Developers can customize this behavior through various filters, the most foundational one being wp_lazy_loading_enabled, which receives the following parameters:

  • $default: The boolean default of true to filterFilter Filters are one of the two types of Hooks https://codex.wordpress.org/Plugin_API/Hooks. They provide a way for functions to modify data of other functions. They are the counterpart to Actions. Unlike Actions, filters are meant to work in an isolated manner, and should never have side effects such as affecting global variables and output..
  • $tag_name: An HTMLHTML HyperText Markup Language. The semantic scripting language primarily used for outputting content in web browsers. tag name. While per current WordPress behavior this will always be img, it should be noted that the loading attribute is a generic attribute and may be expanded to support further elements, e.g. iframes, in the future.
  • $context: A context string as additional parameters, indicating where the image technically comes from, usually a WordPress hook name. Based on how WordPress itself uses lazy-loading, the context can be one of the five values in parentheses in the list above.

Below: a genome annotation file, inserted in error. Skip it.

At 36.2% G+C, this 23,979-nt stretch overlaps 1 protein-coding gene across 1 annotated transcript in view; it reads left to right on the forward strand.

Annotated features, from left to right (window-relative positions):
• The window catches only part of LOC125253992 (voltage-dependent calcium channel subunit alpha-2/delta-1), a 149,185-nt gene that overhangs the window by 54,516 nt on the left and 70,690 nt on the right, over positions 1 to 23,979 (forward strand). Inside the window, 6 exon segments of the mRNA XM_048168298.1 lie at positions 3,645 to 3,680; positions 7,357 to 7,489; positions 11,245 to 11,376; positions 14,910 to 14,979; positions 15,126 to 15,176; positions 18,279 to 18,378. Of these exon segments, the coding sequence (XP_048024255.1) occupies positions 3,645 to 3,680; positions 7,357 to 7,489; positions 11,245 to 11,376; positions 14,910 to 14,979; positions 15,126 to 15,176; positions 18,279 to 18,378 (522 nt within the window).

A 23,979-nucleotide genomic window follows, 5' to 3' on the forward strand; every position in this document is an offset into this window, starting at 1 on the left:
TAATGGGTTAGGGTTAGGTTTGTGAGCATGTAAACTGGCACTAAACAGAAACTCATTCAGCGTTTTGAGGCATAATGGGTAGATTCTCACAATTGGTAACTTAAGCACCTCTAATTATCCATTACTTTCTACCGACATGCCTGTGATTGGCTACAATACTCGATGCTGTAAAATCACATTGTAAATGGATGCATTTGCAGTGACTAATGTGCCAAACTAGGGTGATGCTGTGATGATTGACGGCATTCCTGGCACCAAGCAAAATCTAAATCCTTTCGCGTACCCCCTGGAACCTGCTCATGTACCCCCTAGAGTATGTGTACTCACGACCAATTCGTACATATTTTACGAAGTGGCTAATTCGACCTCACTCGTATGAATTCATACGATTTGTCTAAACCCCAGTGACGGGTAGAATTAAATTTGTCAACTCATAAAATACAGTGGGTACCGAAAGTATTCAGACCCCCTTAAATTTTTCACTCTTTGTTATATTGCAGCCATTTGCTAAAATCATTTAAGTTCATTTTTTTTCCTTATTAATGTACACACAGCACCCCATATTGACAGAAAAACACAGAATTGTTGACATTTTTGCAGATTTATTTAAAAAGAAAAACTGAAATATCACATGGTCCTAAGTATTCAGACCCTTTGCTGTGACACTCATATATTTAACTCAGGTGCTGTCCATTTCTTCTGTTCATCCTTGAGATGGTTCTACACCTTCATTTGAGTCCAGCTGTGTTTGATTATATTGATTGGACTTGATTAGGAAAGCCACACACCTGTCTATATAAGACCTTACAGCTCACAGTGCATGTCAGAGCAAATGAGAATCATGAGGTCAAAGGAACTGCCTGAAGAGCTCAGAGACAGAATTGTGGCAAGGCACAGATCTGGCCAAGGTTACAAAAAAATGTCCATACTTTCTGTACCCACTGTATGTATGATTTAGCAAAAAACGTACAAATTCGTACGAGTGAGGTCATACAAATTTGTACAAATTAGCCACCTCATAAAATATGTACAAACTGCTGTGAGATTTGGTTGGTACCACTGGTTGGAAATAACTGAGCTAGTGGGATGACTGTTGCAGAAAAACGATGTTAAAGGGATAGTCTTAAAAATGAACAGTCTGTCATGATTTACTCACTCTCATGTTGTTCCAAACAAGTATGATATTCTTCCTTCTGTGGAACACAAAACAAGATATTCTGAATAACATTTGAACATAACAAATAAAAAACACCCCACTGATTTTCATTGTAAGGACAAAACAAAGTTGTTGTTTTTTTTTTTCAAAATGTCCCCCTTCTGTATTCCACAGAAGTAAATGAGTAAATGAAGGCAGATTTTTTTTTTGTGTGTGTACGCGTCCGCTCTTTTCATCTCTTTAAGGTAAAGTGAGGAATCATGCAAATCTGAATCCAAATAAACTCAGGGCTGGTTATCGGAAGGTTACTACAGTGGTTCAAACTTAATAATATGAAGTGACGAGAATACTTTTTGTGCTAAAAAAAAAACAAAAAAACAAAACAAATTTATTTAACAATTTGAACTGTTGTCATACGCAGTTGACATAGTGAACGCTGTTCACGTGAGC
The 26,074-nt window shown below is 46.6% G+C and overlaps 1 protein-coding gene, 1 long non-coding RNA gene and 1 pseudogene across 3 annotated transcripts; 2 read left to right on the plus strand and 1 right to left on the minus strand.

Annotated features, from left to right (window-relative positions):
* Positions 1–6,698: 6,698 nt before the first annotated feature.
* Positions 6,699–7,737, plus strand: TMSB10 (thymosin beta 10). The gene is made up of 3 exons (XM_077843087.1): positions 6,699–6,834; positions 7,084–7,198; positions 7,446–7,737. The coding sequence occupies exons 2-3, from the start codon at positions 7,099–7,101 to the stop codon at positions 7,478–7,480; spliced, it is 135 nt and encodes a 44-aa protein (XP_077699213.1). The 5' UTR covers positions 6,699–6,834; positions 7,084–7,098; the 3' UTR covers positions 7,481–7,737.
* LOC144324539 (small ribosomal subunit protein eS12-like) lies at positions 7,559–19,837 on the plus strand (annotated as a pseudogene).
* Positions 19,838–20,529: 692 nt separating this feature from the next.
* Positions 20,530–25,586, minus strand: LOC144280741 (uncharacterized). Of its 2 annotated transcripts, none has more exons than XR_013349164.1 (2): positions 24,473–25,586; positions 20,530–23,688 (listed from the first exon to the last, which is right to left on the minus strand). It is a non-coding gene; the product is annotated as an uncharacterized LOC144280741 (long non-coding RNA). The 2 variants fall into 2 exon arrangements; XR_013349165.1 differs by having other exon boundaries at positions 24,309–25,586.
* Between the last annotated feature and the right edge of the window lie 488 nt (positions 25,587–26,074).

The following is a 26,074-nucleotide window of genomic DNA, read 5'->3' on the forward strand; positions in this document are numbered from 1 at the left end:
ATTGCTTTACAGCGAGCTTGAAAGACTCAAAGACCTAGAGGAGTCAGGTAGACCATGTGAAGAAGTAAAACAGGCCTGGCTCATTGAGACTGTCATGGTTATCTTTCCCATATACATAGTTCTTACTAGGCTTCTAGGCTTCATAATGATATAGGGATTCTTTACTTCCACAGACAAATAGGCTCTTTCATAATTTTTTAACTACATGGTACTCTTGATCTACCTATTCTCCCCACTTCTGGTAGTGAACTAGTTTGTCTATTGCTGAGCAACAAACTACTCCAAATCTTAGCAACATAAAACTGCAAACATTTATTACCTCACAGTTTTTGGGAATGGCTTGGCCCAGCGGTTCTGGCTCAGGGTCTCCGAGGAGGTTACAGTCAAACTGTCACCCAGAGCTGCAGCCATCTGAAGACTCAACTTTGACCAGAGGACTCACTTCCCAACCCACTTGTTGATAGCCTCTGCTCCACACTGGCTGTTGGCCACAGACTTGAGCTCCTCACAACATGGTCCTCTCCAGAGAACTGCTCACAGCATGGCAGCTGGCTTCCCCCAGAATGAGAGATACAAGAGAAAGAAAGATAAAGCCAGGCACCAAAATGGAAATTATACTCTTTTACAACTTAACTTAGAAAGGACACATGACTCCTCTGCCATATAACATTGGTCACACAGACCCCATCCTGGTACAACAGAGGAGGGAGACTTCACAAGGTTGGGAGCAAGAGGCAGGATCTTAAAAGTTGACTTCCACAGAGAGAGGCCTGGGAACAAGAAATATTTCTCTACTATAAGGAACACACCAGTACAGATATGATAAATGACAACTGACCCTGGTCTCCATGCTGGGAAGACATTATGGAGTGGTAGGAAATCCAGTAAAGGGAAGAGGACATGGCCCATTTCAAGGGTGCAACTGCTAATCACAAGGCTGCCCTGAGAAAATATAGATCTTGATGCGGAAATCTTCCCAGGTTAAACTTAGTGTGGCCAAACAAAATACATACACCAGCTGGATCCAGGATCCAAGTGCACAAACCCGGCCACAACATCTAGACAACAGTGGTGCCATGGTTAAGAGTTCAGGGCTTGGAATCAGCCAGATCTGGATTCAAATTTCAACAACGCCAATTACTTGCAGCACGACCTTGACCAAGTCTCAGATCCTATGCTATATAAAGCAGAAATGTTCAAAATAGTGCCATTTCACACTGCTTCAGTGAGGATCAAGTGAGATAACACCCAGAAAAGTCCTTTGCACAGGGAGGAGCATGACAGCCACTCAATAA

For example, if you would like to turn off lazy-loading by default for template images, you could use the following code snippet:

function disable_template_image_lazy_loading( $default, $tag_name, $context ) {
	if ( 'img' === $tag_name && 'wp_get_attachment_image' === $context ) {
		return false;
	}
	return $default;
}
add_filter(
	'wp_lazy_loading_enabled',
	'disable_template_image_lazy_loading',
	10,
	3
);

In order to modify the loading attribute for very specific images, there are two different approaches, depending on the type of images:

For images that appear within a content blob (e.g. the_content, the_excerpt, widget_text_content), another new filter wp_img_tag_add_loading_attr can be used, which receives the following parameters:

  • $value: The loading attribute value, either “lazy” (default), “eager”, or false. If you want to disable lazy-loading for an image, it is strongly recommended to specify false so that the attribute is omitted altogether.